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Routines for Virtual Instruction: The Next Level of Collaboration

Our team collaborated via Zoom to create hand-washing routines for our students with visual impairments and multiple disabilities.

Washing hands under running waterand by Angela Campbell

Each year brings new team members such as new classroom teachers, related services staff, speech pathologists, and paraprofessionals. This year has brought a new, very important member to our collaborative team – our families and caregivers. Therefore, our process has evolved. While teaching virtually is not ideal, we are motivated to think outside of the box and continue to work to provide coherence for our learners.

The August 1st Sensorimotor Spotlight shared tools for gathering data on sensory preferences and participation levels in order to create meaningful instructional routines. We want to share some next steps and how we are using this data to create a routine for the home, and why we think routines are a perfect instructional strategy for virtual learning.

Why Instructional Routines?

Routines work because…

  • They are created specifically for an individual learner’s motivations and skill level.
  • They are done consistently, so the learner feels safe and comfortable knowing exactly what to expect each time.
  • BANG for your buck! You can infuse several IEP goals into one short routine.
  • They can be created around functional or daily routines that are part of the family’s daily activities.


Hand Washing Routines

Our team has decided to begin the year by focusing on hand washing routines for many of our learners. Typically, we would focus on different routines based on each learner’s topic of interest, but this year we need to teach families and caregivers how to provide instruction through routines at home with something familiar and practical. Here’s what we’ve done so far:

  • First, we set up Zoom collaboration sessions with each of our instructional teams to discuss participation levels of learners and motivating elements we could infuse in each routine.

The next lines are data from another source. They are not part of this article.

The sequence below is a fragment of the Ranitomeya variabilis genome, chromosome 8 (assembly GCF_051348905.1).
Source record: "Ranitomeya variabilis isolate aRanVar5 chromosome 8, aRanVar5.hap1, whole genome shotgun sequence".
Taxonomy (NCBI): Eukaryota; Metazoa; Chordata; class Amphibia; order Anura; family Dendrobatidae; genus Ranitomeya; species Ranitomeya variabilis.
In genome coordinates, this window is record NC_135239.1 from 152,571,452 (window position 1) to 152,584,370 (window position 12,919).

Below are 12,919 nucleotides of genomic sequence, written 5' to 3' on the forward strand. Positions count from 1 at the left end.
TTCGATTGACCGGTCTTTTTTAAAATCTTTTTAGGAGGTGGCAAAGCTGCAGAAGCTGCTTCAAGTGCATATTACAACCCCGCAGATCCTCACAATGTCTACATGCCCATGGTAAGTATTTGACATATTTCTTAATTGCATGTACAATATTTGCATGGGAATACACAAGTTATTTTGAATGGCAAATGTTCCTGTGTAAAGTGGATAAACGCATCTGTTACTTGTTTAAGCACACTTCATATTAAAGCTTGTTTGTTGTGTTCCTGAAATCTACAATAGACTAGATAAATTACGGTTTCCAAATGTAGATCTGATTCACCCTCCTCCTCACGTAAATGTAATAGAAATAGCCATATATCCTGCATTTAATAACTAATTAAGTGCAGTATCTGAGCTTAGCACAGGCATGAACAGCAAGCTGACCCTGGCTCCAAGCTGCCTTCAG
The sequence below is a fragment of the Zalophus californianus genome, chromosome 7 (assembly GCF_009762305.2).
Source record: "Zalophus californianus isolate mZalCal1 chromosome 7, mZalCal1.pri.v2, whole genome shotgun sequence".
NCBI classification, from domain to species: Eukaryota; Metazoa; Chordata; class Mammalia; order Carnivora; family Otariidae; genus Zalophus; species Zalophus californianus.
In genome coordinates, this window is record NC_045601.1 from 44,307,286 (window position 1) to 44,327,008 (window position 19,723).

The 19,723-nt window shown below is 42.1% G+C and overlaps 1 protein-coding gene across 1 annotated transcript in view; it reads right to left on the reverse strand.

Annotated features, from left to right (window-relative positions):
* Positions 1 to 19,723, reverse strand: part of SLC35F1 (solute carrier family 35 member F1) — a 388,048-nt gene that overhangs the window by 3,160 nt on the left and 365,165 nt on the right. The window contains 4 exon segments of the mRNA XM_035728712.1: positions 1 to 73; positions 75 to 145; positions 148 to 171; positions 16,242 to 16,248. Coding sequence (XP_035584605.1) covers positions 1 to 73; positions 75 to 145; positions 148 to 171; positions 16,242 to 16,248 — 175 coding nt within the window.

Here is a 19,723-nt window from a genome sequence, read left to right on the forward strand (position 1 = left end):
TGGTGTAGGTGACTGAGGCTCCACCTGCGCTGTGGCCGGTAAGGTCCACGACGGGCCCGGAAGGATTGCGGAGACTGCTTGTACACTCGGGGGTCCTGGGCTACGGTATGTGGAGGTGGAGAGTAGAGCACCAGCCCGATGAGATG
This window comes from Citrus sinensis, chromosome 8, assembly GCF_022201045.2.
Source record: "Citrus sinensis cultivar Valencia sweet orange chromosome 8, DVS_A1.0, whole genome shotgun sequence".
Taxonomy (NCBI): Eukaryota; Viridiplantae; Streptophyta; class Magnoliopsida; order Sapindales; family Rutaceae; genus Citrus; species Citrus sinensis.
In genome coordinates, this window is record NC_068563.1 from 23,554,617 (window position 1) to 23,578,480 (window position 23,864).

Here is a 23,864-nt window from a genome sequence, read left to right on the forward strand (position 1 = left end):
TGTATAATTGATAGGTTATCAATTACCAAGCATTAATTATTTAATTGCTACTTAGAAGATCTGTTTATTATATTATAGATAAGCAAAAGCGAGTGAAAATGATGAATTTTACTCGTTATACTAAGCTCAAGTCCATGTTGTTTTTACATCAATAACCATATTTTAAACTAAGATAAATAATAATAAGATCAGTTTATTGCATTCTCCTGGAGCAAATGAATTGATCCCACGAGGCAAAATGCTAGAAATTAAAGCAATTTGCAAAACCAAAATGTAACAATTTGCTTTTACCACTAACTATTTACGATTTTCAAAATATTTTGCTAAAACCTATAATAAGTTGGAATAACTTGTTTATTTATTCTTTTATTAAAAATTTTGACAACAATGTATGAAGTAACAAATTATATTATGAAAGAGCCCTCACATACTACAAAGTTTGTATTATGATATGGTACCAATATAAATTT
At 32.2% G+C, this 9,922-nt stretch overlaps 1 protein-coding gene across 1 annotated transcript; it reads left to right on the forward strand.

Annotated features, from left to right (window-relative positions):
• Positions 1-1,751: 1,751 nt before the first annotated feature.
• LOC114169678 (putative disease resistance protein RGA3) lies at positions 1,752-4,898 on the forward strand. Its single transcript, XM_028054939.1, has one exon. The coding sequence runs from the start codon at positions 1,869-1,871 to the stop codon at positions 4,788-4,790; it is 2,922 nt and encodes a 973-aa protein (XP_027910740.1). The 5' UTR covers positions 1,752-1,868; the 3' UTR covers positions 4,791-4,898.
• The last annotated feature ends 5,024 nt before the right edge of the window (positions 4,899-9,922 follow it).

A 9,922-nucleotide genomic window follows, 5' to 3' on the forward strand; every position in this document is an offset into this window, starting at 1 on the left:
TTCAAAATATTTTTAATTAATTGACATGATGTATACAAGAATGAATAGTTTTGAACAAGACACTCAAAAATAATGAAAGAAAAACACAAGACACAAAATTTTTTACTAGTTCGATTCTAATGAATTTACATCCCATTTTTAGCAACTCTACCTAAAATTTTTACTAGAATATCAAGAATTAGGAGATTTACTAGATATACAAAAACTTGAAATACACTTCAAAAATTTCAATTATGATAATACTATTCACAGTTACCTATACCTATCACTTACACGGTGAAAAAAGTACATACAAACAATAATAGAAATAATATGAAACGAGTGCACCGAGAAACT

• We discussed object symbols to begin each routine. We reminded each other that the object symbol should be something in the routine that the learner engages with initially and/or often.
  • We discussed the learner’s active participation in each step. This is one of the best parts because you really have to take a step back and analyze what the learner is doing in each step. At times, we realized our step included a motor action our learner had not yet obtained. We either modified the step or added an accommodation to meet their abilities.
  • Our next step, which is a new step for us, was to look critically at our “lesson plan” for our routine and redesign it so it was easier for our new team members, our families, to understand. Our classroom teachers provided great insight into this new step guiding the process to provide families with the best format for each of them.
  • We used the learner’s goals and objectives and embedded as many as possible within steps of the routine.
  • Now the fun begins…observing the routines and carefully providing critical feedback to each of our new instruction providers. Currently, we have provided written lesson plans and have started observation of the routines through Zoom sessions. Through the process Millie (Smith) has taught us, we have seen so much progress in the learners over the past several years, and we anticipate seeing that same progress with our new team members.

Zoom team collaboration

Sample Hand Washing Routines

Here are 3 Hand Washing Routines we have created – Teacher versions and Caregiver Versions – to begin our school year with learners at home. We hope they inspire you to develop one individualized for YOUR learner.

Learn more about creating routines.
Our team in Coppell has started a monthly newsletter called the Sensorimotor Spotlight. Our goal is to share videos, sample routines, and assessment examples based on all we have learned in our research with Millie Smith and utilizing the Sensory Learning Kit from the American Printing House for the Blind. Please subscribe to our newsletter and share in this incredible journey with our team!
Collage of routines

Image from Pixabay.

Clifford's Bedtime Book with a container labeled "Clifford's Bedtime" and a small blanket square under it. Objects include a small doll, bear, and bowl.
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